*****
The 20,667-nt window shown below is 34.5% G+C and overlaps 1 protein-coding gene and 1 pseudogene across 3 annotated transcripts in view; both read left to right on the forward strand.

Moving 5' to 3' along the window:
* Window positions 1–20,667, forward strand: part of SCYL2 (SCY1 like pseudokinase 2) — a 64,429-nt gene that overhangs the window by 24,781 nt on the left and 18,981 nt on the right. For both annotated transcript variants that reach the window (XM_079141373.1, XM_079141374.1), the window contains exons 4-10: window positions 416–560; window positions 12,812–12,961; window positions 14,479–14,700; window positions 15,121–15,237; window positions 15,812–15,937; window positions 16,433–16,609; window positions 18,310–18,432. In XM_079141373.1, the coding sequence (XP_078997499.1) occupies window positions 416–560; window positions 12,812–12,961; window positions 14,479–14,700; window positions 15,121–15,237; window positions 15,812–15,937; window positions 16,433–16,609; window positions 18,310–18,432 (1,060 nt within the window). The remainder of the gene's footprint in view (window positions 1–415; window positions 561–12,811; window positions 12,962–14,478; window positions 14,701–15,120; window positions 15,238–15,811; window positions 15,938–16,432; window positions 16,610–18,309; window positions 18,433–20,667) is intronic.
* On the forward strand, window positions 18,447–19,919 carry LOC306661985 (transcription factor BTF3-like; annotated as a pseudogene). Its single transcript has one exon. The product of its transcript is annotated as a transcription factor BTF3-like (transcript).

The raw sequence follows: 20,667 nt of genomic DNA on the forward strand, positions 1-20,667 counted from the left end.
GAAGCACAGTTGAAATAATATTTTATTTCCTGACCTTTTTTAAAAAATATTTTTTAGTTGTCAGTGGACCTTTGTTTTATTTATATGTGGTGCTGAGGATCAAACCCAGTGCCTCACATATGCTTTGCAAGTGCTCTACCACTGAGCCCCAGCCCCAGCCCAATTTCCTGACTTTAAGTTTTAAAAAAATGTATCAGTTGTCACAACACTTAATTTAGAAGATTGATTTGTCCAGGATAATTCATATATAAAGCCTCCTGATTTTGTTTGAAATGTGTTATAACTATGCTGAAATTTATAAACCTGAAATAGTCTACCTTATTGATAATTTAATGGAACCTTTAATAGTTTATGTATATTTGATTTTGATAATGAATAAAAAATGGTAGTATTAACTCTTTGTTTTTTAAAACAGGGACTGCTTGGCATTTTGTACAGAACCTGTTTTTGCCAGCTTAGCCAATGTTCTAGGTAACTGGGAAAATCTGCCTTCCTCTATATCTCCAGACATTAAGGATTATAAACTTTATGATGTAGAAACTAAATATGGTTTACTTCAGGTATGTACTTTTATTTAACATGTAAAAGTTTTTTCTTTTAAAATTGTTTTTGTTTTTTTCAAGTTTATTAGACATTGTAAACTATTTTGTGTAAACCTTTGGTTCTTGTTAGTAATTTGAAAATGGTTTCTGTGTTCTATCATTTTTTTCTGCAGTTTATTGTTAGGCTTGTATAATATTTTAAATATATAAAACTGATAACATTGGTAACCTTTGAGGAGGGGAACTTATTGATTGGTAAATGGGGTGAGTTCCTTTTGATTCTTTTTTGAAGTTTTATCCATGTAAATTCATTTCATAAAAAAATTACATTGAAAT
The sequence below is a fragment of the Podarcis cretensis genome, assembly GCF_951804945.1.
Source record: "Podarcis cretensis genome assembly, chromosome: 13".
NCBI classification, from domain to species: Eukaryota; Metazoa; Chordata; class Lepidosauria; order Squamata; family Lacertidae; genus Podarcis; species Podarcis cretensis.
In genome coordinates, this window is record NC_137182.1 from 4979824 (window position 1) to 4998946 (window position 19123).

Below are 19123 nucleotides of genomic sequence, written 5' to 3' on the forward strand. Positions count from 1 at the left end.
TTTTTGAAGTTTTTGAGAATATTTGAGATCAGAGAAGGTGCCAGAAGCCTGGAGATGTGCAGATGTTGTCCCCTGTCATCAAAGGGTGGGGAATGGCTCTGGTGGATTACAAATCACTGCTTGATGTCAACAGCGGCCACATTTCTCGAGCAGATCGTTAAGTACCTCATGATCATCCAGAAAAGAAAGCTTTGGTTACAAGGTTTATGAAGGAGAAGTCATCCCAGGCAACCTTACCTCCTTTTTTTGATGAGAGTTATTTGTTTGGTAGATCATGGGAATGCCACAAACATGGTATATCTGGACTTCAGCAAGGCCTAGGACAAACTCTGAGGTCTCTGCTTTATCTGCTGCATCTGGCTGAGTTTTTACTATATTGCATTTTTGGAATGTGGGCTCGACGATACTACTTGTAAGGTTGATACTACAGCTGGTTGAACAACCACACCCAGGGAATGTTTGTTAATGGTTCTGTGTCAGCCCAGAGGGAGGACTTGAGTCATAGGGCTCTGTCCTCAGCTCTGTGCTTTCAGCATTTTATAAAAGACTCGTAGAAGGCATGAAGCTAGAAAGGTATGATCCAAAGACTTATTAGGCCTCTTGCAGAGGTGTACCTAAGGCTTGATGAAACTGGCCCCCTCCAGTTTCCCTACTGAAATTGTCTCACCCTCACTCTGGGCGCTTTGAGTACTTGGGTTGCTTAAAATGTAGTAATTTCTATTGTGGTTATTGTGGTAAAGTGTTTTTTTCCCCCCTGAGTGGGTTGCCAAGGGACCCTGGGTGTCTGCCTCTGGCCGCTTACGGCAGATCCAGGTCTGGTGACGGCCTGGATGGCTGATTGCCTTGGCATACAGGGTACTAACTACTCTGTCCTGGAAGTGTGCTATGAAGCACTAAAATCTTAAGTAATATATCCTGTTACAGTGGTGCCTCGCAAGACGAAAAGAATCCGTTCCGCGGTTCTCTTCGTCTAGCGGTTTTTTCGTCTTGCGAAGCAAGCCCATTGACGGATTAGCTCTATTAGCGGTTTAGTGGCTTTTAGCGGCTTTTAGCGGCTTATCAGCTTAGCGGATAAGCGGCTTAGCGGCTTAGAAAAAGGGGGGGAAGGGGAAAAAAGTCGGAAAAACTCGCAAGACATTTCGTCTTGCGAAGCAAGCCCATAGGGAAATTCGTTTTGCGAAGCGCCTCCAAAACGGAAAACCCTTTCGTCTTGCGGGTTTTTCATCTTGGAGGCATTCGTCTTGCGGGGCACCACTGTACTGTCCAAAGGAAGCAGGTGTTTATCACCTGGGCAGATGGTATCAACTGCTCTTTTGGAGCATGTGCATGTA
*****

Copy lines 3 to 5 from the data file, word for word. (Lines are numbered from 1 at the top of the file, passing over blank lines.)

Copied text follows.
* Window positions 1–20,667, forward strand: part of SCYL2 (SCY1 like pseudokinase 2) — a 64,429-nt gene that overhangs the window by 24,781 nt on the left and 18,981 nt on the right. For both annotated transcript variants that reach the window (XM_079141373.1, XM_079141374.1), the window contains exons 4-10: window positions 416–560; window positions 12,812–12,961; window positions 14,479–14,700; window positions 15,121–15,237; window positions 15,812–15,937; window positions 16,433–16,609; window positions 18,310–18,432. In XM_079141373.1, the coding sequence (XP_078997499.1) occupies window positions 416–560; window positions 12,812–12,961; window positions 14,479–14,700; window positions 15,121–15,237; window positions 15,812–15,937; window positions 16,433–16,609; window positions 18,310–18,432 (1,060 nt within the window). The remainder of the gene's footprint in view (window positions 1–415; window positions 561–12,811; window positions 12,962–14,478; window positions 14,701–15,120; window positions 15,238–15,811; window positions 15,938–16,432; window positions 16,610–18,309; window positions 18,433–20,667) is intronic.
* On the forward strand, window positions 18,447–19,919 carry LOC306661985 (transcription factor BTF3-like; annotated as a pseudogene). Its single transcript has one exon. The product of its transcript is annotated as a transcription factor BTF3-like (transcript).

The raw sequence follows: 20,667 nt of genomic DNA on the forward strand, positions 1-20,667 counted from the left end.